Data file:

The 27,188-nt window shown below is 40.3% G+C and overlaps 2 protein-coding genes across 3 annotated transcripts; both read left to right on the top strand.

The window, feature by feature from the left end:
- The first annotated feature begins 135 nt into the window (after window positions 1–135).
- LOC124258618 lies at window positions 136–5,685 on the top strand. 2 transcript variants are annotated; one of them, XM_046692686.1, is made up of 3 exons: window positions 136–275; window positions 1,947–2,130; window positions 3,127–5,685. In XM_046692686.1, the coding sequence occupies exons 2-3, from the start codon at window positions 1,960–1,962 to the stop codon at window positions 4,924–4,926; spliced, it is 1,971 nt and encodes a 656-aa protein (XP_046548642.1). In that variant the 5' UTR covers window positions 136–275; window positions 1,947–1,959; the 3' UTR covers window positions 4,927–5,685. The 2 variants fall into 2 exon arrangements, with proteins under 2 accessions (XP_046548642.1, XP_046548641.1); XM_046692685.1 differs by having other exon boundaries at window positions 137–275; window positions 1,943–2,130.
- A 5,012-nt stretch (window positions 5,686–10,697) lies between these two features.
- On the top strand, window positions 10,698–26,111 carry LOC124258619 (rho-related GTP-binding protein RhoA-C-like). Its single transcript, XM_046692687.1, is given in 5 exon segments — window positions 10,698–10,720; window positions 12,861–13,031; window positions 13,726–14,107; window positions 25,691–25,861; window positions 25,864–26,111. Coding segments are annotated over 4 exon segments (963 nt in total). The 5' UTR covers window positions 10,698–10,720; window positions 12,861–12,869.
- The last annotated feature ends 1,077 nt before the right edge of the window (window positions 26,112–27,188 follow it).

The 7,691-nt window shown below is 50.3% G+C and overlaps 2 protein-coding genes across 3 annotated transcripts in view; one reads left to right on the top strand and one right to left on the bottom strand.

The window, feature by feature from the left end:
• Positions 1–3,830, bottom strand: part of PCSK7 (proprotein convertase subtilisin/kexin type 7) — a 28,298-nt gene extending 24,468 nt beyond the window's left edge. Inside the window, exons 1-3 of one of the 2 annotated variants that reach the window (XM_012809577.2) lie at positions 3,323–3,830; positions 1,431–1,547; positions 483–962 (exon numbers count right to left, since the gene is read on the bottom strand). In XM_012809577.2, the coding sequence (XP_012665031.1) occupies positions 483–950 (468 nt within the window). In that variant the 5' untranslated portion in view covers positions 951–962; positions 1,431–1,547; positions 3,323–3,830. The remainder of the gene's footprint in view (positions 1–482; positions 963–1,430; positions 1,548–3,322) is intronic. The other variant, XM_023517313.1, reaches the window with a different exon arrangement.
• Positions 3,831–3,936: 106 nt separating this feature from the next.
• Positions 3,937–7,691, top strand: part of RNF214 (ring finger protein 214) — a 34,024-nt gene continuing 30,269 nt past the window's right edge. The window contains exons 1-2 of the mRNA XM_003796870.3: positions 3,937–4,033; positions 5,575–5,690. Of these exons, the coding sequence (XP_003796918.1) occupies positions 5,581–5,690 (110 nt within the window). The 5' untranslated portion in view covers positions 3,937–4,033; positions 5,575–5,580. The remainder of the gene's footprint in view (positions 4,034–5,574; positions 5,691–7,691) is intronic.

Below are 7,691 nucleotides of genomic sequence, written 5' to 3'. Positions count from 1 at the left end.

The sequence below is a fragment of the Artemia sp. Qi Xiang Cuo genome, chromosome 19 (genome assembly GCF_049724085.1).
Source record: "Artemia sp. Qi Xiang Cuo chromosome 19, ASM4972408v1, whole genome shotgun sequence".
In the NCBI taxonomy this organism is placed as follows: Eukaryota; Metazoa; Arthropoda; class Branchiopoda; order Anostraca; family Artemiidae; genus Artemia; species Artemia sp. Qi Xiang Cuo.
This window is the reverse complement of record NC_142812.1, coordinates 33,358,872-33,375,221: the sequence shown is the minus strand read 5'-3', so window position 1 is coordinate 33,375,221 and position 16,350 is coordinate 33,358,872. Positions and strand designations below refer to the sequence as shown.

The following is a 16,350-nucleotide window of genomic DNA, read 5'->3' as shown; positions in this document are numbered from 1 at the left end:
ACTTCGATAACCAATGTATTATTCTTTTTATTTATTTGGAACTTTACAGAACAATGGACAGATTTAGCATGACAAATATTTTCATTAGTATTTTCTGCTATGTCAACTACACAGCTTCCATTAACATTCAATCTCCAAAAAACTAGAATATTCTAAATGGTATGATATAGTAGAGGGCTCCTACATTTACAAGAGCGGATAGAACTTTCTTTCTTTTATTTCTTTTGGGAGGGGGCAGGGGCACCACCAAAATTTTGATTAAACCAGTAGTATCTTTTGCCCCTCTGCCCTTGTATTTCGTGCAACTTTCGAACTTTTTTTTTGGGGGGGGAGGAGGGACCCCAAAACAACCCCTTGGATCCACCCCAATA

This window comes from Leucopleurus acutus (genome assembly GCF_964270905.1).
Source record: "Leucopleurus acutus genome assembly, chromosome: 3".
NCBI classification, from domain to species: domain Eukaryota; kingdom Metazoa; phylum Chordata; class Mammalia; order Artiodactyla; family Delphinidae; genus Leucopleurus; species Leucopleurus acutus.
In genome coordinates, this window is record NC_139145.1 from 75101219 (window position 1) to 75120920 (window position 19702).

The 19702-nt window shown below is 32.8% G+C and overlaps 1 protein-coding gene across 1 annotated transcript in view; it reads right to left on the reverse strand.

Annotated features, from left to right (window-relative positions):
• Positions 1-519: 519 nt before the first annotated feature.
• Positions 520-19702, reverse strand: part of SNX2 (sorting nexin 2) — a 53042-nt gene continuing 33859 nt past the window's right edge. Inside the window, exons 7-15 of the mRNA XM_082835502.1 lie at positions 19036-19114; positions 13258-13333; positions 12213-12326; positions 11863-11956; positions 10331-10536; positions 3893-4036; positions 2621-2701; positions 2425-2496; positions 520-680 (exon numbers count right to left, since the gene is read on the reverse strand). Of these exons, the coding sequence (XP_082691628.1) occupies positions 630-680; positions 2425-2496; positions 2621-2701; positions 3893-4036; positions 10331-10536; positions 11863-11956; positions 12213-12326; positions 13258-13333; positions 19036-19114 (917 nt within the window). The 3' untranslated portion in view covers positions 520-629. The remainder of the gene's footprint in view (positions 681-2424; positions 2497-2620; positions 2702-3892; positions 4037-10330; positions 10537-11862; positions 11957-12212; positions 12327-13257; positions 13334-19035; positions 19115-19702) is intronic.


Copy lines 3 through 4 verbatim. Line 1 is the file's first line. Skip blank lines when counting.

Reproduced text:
- The first annotated feature begins 135 nt into the window (after window positions 1–135).
- LOC124258618 lies at window positions 136–5,685 on the top strand. 2 transcript variants are annotated; one of them, XM_046692686.1, is made up of 3 exons: window positions 136–275; window positions 1,947–2,130; window positions 3,127–5,685. In XM_046692686.1, the coding sequence occupies exons 2-3, from the start codon at window positions 1,960–1,962 to the stop codon at window positions 4,924–4,926; spliced, it is 1,971 nt and encodes a 656-aa protein (XP_046548642.1). In that variant the 5' UTR covers window positions 136–275; window positions 1,947–1,959; the 3' UTR covers window positions 4,927–5,685. The 2 variants fall into 2 exon arrangements, with proteins under 2 accessions (XP_046548642.1, XP_046548641.1); XM_046692685.1 differs by having other exon boundaries at window positions 137–275; window positions 1,943–2,130.